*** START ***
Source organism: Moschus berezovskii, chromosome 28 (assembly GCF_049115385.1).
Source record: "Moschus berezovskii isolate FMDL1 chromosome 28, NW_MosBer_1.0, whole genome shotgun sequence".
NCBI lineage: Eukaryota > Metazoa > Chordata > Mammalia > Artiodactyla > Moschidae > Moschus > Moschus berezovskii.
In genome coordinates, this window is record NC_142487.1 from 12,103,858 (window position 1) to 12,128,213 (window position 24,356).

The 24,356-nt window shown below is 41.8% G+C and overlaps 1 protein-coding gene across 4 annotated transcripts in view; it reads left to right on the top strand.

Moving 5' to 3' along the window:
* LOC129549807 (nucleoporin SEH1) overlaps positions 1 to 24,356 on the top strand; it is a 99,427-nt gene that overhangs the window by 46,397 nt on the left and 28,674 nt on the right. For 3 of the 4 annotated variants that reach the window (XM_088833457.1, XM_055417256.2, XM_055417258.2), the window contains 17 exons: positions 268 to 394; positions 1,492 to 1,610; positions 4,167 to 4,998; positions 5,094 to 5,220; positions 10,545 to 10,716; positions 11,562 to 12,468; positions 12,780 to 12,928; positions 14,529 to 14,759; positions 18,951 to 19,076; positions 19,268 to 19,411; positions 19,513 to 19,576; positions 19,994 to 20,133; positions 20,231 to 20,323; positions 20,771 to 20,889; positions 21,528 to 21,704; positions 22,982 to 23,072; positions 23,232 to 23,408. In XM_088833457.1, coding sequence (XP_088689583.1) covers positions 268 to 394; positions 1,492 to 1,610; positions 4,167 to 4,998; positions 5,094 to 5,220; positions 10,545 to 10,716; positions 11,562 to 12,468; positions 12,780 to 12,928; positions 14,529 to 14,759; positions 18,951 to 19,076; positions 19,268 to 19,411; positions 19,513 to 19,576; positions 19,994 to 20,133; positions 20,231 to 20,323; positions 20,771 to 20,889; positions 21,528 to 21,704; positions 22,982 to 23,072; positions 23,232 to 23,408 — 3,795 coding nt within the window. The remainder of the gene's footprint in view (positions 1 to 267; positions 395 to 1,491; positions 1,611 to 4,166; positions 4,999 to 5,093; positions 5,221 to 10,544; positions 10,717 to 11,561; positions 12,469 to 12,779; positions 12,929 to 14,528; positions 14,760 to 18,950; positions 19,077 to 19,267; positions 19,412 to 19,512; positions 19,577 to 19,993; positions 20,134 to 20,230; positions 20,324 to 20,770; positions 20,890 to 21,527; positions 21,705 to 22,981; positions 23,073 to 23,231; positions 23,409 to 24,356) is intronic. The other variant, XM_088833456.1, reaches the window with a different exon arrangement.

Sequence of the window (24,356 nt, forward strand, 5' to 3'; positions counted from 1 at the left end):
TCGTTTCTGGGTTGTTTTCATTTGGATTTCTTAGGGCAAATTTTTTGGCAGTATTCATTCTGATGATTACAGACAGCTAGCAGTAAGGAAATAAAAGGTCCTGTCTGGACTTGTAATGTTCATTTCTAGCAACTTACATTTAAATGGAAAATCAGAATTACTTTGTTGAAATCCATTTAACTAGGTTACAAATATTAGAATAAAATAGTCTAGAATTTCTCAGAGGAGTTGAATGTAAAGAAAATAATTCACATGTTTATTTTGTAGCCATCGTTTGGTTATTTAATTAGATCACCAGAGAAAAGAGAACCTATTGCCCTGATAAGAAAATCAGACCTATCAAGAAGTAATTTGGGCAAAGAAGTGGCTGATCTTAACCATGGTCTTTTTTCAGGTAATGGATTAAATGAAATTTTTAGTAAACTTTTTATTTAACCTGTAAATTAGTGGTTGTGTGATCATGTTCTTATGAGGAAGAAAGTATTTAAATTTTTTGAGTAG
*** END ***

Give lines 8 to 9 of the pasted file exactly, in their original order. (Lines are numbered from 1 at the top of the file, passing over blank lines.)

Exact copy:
Sequence of the window (24,356 nt, forward strand, 5' to 3'; positions counted from 1 at the left end):
TCGTTTCTGGGTTGTTTTCATTTGGATTTCTTAGGGCAAATTTTTTGGCAGTATTCATTCTGATGATTACAGACAGCTAGCAGTAAGGAAATAAAAGGTCCTGTCTGGACTTGTAATGTTCATTTCTAGCAACTTACATTTAAATGGAAAATCAGAATTACTTTGTTGAAATCCATTTAACTAGGTTACAAATATTAGAATAAAATAGTCTAGAATTTCTCAGAGGAGTTGAATGTAAAGAAAATAATTCACATGTTTATTTTGTAGCCATCGTTTGGTTATTTAATTAGATCACCAGAGAAAAGAGAACCTATTGCCCTGATAAGAAAATCAGACCTATCAAGAAGTAATTTGGGCAAAGAAGTGGCTGATCTTAACCATGGTCTTTTTTCAGGTAATGGATTAAATGAAATTTTTAGTAAACTTTTTATTTAACCTGTAAATTAGTGGTTGTGTGATCATGTTCTTATGAGGAAGAAAGTATTTAAATTTTTTGAGTAG